Feature Savings And Investment

The Challenger: WealthSimple’s Toby Triebel

The Spotcap Co-Founder turned Wealthsimple’s European CEO on talent, growing the digital wealth manager’s European footprint, and breaking the final taboo.

a person in a suit

Toby Triebel, European CEO of Wealthsimple.

The Challenger is a series where AltFi meets tomorrow’s digital leaders.

“Money, by and large is a taboo in the UK—that just has to change,” explains an exasperated Toby Triebel.

The European CEO of Wealthsimple complains that in London, “people are more inclined to reveal their political leanings than talking about their salaries or savings.”

Triebel is clearly frustrated, unsurprising for a man who’s spent his career focused on making finance more transparent and accessible.

Spotcap, the alternative SME lender in Germany he co-founded in 2014, has helped democratise access to funding for small businesses across the UK, Australia, Spain, New Zealand and the Netherlands, who have collectively accessed credit lines worth over €250m through Spotcap.

Now, having joined Wealthsimple in September 2016, Triebel is aiming to do the same for personal finance in Europe.

Wealthsimple offers a blend of robo-investing and human advice, a blend that has helped the Canadian digital wealth manager rapidly secure some $4.5bn of assets under management (AUM) across its 150,000 clients since launching in 2014.

This May Wealthsimple raised nearly $75m in additional funding from Allianz X at an undisclosed valuation to accelerate that growth even further.

And while digital wealth management has been slow to catch on in the UK, Triebel believes the winds of change are now blowing in his favour.

“In North America investing, especially stock trading, is just so prevalent… but I think that has begun to change in the UK,” he says, pointing to auto-enrolment pensions as a key driver in getting people to think and speak about long-term savings.

Indeed fintechs like PensionBee and Nutmeg have seen their AUMs rising sharply in recent years—Nutmeg recently reported having a portfolio worth £1.8bn.

Triebel confirms Wealthsimple’s UK business has seen a similar uplift, and is now growing faster than its Canadian business at a similar stage of life.

Read more:As Investec abandons digital wealth, Wealthsimple lands bumper $75m from Allianz

a screenshot of a computer

Growing up

From the balcony of Wealthsimple’s Victoria headquarters, Triebel looks remarkably dapper as he points out sights across London—Millbank Tower and the green glass of MI6’s Vauxhall hub form part of the skyline.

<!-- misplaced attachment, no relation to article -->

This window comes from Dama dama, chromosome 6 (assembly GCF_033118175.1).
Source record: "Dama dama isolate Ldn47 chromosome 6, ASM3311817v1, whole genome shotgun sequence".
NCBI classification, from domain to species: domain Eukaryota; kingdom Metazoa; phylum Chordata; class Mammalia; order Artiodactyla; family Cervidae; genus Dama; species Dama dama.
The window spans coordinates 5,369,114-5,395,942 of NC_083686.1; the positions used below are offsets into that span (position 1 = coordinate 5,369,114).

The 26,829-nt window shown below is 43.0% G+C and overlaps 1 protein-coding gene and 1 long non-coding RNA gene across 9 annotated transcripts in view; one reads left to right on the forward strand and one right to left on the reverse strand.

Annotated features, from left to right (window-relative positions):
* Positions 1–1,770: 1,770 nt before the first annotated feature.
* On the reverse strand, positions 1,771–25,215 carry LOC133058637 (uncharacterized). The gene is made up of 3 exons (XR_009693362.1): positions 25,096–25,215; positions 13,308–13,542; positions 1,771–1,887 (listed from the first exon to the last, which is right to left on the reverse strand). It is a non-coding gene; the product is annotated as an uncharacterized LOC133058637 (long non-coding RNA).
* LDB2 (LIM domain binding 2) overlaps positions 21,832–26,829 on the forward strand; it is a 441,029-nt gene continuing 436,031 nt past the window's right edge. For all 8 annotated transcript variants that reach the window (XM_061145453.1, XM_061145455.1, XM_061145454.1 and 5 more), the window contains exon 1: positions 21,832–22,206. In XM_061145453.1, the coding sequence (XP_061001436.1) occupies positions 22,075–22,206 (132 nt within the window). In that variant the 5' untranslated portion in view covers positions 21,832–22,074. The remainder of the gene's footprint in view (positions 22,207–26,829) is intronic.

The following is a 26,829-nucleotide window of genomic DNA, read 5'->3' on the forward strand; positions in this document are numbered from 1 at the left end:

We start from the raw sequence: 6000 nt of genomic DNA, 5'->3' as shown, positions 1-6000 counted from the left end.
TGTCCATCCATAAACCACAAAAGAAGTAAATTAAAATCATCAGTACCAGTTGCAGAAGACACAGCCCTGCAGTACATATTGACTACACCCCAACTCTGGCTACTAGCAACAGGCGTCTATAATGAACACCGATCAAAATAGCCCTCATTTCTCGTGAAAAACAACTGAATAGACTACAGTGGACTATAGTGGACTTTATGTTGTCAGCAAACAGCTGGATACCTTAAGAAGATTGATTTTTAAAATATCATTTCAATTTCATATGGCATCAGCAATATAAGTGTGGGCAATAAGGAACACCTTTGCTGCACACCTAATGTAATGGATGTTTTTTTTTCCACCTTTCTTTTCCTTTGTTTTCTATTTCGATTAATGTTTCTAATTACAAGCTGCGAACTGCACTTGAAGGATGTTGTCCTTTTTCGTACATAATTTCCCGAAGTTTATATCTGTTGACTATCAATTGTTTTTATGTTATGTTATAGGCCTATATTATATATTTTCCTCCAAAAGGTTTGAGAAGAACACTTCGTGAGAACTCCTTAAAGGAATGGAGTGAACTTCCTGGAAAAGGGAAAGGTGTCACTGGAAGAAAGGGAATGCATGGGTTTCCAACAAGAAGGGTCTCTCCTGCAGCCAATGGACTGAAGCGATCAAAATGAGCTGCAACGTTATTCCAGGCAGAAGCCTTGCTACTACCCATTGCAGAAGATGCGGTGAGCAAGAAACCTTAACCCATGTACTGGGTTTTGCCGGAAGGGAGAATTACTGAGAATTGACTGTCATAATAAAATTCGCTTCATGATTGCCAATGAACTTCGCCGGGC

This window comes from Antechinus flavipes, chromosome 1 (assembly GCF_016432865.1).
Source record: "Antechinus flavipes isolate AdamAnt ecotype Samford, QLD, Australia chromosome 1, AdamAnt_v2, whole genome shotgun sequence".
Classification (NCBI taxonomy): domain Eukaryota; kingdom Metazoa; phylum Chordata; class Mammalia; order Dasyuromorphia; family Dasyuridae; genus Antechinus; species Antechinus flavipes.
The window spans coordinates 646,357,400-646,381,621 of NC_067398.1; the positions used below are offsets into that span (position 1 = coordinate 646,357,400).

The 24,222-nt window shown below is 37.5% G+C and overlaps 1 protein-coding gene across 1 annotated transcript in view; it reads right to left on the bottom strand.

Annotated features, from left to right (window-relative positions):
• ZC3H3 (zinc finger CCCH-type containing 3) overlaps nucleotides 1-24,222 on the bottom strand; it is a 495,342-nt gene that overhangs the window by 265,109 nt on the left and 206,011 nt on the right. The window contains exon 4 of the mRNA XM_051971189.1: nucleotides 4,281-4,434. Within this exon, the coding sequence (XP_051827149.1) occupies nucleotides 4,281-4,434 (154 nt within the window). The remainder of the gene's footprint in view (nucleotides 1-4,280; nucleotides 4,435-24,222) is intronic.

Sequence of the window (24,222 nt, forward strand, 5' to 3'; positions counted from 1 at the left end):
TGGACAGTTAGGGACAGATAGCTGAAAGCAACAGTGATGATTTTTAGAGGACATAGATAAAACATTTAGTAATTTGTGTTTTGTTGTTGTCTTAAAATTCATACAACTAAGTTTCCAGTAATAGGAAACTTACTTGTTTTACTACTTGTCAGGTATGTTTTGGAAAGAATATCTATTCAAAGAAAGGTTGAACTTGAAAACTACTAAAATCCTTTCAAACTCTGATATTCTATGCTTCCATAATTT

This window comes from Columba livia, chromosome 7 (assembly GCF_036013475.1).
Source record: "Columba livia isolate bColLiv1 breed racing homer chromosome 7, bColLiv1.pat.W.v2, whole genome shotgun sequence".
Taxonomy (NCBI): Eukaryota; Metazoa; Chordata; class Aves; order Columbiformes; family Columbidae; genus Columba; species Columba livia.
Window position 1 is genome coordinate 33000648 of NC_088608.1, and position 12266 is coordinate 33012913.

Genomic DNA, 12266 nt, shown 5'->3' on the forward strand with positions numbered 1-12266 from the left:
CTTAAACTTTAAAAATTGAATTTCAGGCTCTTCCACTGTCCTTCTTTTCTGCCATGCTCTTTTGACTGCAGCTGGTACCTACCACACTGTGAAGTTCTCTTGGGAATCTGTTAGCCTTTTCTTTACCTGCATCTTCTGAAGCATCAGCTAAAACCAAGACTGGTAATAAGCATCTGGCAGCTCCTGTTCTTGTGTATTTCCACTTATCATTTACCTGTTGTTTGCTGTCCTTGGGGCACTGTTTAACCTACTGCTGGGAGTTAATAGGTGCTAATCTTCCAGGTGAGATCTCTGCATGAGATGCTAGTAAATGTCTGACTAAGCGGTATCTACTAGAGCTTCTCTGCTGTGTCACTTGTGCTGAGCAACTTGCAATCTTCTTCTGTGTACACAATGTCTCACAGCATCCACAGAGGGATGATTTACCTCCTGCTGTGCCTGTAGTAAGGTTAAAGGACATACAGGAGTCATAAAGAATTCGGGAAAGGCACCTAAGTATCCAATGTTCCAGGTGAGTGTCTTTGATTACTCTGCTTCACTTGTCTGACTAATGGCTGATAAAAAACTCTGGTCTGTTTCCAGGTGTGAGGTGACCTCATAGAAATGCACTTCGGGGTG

It’s with some disappointment that he then reveals Wealthsimple will soon be uprooted from Victoria, “we're just outgrowing this space,” he sighs.

Today Wealthsimple’s 15-person European arm relies heavily on engineering talent from the startup’s headquarters in Toronto, where the majority of Wealthsimple’s nearly 300 employees are based.

“I think we're trying to become a little more independent, to the point where the product for the European market is made here in this office.”

For starters that means “at least doubling in size” over the next year with a focus on hiring local engineers, a prospect the softly-spoken German is very excited about.

“I still think the access of talent is excellent here in London, on the software development side, but also on the business and financial services side. It's a very unique city.”

With an expanded team one of Triebel's focuses will be the startup's B2B platform, Wealthsimple for Advisors, which lets traditional wealth managers plug into Wealthsimple's investing software and automate much of their backend—a platform which Triebel says is already being marketed to wealth managers across Europe.

Another focus will be launching more features and expanding into new markets for Wealthsimple's consumer offering.

a group of cell phones

Your primary financial relationship?

In Canada Wealthsimple started off with pure investing, later expanding into savings and now even share trading—akin to what Freetrade or Stake offer.

“No doubt we'll go into other product areas too, because our goal is to become your primary financial relationship.”

To-date Wealthsimple in the UK has only offered robo-investing focused around ISAs and pensions, with a pension tracking service similar to Pensionbee, and Triebel dodges my question on whether share trading or savings might be coming next.

“I think [share trading is] great, it's still not easy to buy and sell stocks or funds. Hopefully, with a bit of competition, the products already in the market will get even better.”

“There's no rush for us, let's see what the propositions are,” he smiles.

In Triebel’s opinion getting customers to trust Wealthsimple to invest with their hard-earned savings is the best place to start, and will remain the core of Wealthsimple's European business.

“People love our product, 1-in-3 clients log into their app every day, which is outstanding when you think our product is long-term investing.”

Now Triebel just needs to pursuade more Brits break the final taboo and start talking about their finances.

The Challenger is a series where AltFi meets tomorrow’s digital leaders.

Companies In This Article

logo, company name
logo, company name
logo, company name

People In This Article

a man wearing glasses

Toby Triebel

CEO UK & Europe


More Like This